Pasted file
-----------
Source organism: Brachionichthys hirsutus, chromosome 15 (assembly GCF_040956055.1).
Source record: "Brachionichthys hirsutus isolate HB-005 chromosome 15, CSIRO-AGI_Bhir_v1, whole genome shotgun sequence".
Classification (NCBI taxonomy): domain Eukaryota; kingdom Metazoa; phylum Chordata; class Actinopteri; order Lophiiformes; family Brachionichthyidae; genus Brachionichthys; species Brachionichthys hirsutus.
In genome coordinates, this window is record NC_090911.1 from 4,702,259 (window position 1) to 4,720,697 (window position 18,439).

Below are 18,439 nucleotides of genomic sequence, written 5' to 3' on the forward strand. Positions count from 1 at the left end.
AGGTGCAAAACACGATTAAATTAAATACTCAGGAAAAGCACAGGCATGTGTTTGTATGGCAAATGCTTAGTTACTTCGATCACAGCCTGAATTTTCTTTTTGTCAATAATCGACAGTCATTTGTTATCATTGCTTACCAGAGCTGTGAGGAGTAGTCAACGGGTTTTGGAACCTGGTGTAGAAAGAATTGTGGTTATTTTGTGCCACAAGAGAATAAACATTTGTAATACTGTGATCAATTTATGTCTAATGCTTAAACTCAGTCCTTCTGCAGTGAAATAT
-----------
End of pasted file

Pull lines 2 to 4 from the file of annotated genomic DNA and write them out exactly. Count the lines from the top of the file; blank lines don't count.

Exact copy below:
Source record: "Brachionichthys hirsutus isolate HB-005 chromosome 15, CSIRO-AGI_Bhir_v1, whole genome shotgun sequence".
Classification (NCBI taxonomy): domain Eukaryota; kingdom Metazoa; phylum Chordata; class Actinopteri; order Lophiiformes; family Brachionichthyidae; genus Brachionichthys; species Brachionichthys hirsutus.
In genome coordinates, this window is record NC_090911.1 from 4,702,259 (window position 1) to 4,720,697 (window position 18,439).